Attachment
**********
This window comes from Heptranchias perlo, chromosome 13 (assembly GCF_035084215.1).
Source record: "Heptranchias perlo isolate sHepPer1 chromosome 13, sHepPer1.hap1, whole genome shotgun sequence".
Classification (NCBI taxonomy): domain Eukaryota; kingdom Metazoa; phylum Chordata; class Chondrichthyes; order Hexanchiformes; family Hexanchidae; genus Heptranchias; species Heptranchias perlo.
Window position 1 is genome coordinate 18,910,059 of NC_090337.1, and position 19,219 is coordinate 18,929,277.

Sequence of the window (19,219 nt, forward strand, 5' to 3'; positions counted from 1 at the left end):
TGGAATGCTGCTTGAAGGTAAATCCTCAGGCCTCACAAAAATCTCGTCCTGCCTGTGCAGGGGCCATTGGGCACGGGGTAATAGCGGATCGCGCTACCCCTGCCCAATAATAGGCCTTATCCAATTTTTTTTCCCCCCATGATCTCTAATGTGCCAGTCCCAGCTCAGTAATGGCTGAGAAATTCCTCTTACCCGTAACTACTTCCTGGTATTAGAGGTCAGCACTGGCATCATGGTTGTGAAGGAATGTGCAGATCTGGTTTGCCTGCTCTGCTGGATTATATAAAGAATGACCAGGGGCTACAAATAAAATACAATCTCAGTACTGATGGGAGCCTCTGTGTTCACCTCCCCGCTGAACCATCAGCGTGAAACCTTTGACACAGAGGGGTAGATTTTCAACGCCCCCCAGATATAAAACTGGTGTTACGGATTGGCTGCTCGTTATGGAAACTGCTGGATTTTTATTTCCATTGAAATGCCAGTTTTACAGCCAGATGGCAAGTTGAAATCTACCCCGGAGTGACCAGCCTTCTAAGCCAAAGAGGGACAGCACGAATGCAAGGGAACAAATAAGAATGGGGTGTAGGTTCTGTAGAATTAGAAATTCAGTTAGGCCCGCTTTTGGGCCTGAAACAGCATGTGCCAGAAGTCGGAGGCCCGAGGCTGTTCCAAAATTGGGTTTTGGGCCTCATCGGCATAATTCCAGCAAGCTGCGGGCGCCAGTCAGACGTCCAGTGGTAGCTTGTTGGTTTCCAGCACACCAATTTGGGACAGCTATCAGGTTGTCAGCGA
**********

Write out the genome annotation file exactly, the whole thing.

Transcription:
This window comes from Heptranchias perlo, chromosome 13 (assembly GCF_035084215.1).
Source record: "Heptranchias perlo isolate sHepPer1 chromosome 13, sHepPer1.hap1, whole genome shotgun sequence".
Classification (NCBI taxonomy): domain Eukaryota; kingdom Metazoa; phylum Chordata; class Chondrichthyes; order Hexanchiformes; family Hexanchidae; genus Heptranchias; species Heptranchias perlo.
Window position 1 is genome coordinate 18,910,059 of NC_090337.1, and position 19,219 is coordinate 18,929,277.

Sequence of the window (19,219 nt, forward strand, 5' to 3'; positions counted from 1 at the left end):
TGGAATGCTGCTTGAAGGTAAATCCTCAGGCCTCACAAAAATCTCGTCCTGCCTGTGCAGGGGCCATTGGGCACGGGGTAATAGCGGATCGCGCTACCCCTGCCCAATAATAGGCCTTATCCAATTTTTTTTCCCCCCATGATCTCTAATGTGCCAGTCCCAGCTCAGTAATGGCTGAGAAATTCCTCTTACCCGTAACTACTTCCTGGTATTAGAGGTCAGCACTGGCATCATGGTTGTGAAGGAATGTGCAGATCTGGTTTGCCTGCTCTGCTGGATTATATAAAGAATGACCAGGGGCTACAAATAAAATACAATCTCAGTACTGATGGGAGCCTCTGTGTTCACCTCCCCGCTGAACCATCAGCGTGAAACCTTTGACACAGAGGGGTAGATTTTCAACGCCCCCCAGATATAAAACTGGTGTTACGGATTGGCTGCTCGTTATGGAAACTGCTGGATTTTTATTTCCATTGAAATGCCAGTTTTACAGCCAGATGGCAAGTTGAAATCTACCCCGGAGTGACCAGCCTTCTAAGCCAAAGAGGGACAGCACGAATGCAAGGGAACAAATAAGAATGGGGTGTAGGTTCTGTAGAATTAGAAATTCAGTTAGGCCCGCTTTTGGGCCTGAAACAGCATGTGCCAGAAGTCGGAGGCCCGAGGCTGTTCCAAAATTGGGTTTTGGGCCTCATCGGCATAATTCCAGCAAGCTGCGGGCGCCAGTCAGACGTCCAGTGGTAGCTTGTTGGTTTCCAGCACACCAATTTGGGACAGCTATCAGGTTGTCAGCGA